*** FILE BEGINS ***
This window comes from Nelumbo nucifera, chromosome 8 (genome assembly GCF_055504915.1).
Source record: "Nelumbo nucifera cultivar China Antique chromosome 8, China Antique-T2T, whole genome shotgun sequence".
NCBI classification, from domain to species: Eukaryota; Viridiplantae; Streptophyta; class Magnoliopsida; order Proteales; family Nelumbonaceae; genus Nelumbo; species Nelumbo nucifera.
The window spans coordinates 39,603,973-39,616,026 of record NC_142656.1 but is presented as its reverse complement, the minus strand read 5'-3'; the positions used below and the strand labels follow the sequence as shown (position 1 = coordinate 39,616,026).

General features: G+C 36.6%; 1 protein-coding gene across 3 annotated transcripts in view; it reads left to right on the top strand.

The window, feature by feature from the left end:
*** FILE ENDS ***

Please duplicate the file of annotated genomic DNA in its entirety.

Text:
This window comes from Nelumbo nucifera, chromosome 8 (genome assembly GCF_055504915.1).
Source record: "Nelumbo nucifera cultivar China Antique chromosome 8, China Antique-T2T, whole genome shotgun sequence".
NCBI classification, from domain to species: Eukaryota; Viridiplantae; Streptophyta; class Magnoliopsida; order Proteales; family Nelumbonaceae; genus Nelumbo; species Nelumbo nucifera.
The window spans coordinates 39,603,973-39,616,026 of record NC_142656.1 but is presented as its reverse complement, the minus strand read 5'-3'; the positions used below and the strand labels follow the sequence as shown (position 1 = coordinate 39,616,026).

General features: G+C 36.6%; 1 protein-coding gene across 3 annotated transcripts in view; it reads left to right on the top strand.

The window, feature by feature from the left end: